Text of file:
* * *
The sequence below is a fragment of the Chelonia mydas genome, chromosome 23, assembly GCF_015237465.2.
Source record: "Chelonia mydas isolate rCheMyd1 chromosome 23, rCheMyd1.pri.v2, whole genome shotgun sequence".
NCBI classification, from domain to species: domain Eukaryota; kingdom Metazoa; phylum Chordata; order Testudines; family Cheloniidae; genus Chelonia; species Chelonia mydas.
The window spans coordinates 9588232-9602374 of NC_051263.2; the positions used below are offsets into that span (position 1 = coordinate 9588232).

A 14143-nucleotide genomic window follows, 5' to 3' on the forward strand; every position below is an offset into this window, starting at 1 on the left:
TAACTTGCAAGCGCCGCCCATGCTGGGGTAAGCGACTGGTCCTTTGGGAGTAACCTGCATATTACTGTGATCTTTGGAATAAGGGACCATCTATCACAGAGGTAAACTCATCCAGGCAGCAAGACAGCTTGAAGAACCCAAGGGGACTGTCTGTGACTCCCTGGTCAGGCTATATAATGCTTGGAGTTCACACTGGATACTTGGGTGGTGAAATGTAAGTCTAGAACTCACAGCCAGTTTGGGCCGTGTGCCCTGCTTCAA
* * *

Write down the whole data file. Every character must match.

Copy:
The sequence below is a fragment of the Chelonia mydas genome, chromosome 23, assembly GCF_015237465.2.
Source record: "Chelonia mydas isolate rCheMyd1 chromosome 23, rCheMyd1.pri.v2, whole genome shotgun sequence".
NCBI classification, from domain to species: domain Eukaryota; kingdom Metazoa; phylum Chordata; order Testudines; family Cheloniidae; genus Chelonia; species Chelonia mydas.
The window spans coordinates 9588232-9602374 of NC_051263.2; the positions used below are offsets into that span (position 1 = coordinate 9588232).

A 14143-nucleotide genomic window follows, 5' to 3' on the forward strand; every position below is an offset into this window, starting at 1 on the left:
TAACTTGCAAGCGCCGCCCATGCTGGGGTAAGCGACTGGTCCTTTGGGAGTAACCTGCATATTACTGTGATCTTTGGAATAAGGGACCATCTATCACAGAGGTAAACTCATCCAGGCAGCAAGACAGCTTGAAGAACCCAAGGGGACTGTCTGTGACTCCCTGGTCAGGCTATATAATGCTTGGAGTTCACACTGGATACTTGGGTGGTGAAATGTAAGTCTAGAACTCACAGCCAGTTTGGGCCGTGTGCCCTGCTTCAA